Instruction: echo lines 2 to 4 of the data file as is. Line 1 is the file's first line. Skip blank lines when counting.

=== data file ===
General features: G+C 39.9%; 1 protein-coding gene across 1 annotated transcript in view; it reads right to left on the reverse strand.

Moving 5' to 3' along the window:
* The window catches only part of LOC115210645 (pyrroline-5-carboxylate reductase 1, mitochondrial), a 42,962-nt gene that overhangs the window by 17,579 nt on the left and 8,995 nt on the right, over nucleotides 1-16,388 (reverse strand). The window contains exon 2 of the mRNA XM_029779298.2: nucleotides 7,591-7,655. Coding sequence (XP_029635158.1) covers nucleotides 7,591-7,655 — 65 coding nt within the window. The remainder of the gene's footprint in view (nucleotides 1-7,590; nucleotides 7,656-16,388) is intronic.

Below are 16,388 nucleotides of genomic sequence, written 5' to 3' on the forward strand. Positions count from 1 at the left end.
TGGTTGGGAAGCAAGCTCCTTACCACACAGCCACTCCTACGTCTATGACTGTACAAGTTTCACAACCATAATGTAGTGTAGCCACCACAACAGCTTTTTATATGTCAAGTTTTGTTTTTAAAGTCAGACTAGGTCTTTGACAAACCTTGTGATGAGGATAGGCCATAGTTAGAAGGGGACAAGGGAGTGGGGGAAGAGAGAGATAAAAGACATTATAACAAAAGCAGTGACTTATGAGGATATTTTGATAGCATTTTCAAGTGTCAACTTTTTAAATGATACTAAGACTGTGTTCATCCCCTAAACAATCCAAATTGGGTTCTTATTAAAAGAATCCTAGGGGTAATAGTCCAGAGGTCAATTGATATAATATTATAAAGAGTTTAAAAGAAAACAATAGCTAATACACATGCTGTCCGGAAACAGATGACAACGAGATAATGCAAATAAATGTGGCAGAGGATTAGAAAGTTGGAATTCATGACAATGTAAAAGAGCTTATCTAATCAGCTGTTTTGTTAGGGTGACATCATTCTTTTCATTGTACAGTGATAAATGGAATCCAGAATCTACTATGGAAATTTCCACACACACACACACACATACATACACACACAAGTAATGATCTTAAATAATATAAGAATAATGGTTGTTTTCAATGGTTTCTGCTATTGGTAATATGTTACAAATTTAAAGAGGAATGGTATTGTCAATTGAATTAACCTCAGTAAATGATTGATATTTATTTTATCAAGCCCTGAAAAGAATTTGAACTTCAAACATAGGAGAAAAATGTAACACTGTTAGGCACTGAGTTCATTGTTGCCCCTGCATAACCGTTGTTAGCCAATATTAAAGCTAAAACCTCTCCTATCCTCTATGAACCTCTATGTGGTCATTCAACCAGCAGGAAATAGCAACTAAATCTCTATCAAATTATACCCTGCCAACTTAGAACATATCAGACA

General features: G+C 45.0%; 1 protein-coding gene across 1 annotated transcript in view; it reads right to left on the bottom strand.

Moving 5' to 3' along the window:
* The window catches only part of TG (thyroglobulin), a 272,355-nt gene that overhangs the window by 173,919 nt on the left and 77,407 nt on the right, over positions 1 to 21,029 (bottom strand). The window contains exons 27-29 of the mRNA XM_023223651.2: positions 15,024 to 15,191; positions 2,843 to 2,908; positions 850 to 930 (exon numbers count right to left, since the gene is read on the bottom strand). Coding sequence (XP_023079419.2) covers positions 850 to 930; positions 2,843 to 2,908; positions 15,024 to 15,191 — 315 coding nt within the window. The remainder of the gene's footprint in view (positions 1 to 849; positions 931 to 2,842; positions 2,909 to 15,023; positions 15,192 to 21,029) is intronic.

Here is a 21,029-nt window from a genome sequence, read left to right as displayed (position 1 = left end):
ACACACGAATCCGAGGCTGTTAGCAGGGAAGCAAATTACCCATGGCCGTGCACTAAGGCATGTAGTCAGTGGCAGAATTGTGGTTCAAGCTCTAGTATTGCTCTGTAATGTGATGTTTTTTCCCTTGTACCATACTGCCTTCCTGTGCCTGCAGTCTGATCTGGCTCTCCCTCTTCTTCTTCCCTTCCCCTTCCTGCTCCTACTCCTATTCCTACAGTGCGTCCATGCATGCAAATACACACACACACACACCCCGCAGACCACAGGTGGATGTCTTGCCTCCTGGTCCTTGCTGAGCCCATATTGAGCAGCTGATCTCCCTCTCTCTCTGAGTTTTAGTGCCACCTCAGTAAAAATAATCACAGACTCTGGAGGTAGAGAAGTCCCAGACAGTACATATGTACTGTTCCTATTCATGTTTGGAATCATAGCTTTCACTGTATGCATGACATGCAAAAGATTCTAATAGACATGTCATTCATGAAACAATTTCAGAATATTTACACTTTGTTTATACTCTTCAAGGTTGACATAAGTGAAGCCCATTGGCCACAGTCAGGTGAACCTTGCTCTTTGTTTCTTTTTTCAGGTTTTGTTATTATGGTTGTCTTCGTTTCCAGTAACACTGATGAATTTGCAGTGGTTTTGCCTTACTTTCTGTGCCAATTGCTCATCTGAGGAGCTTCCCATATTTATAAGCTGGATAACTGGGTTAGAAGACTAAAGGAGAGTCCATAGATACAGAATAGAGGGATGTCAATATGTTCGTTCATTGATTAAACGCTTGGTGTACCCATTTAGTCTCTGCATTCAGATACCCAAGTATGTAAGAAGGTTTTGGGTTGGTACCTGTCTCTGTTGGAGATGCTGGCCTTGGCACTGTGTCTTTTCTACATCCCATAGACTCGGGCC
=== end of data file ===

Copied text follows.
Moving 5' to 3' along the window:
* The window catches only part of LOC115210645 (pyrroline-5-carboxylate reductase 1, mitochondrial), a 42,962-nt gene that overhangs the window by 17,579 nt on the left and 8,995 nt on the right, over nucleotides 1-16,388 (reverse strand). The window contains exon 2 of the mRNA XM_029779298.2: nucleotides 7,591-7,655. Coding sequence (XP_029635158.1) covers nucleotides 7,591-7,655 — 65 coding nt within the window. The remainder of the gene's footprint in view (nucleotides 1-7,590; nucleotides 7,656-16,388) is intronic.

Below are 16,388 nucleotides of genomic sequence, written 5' to 3' on the forward strand. Positions count from 1 at the left end.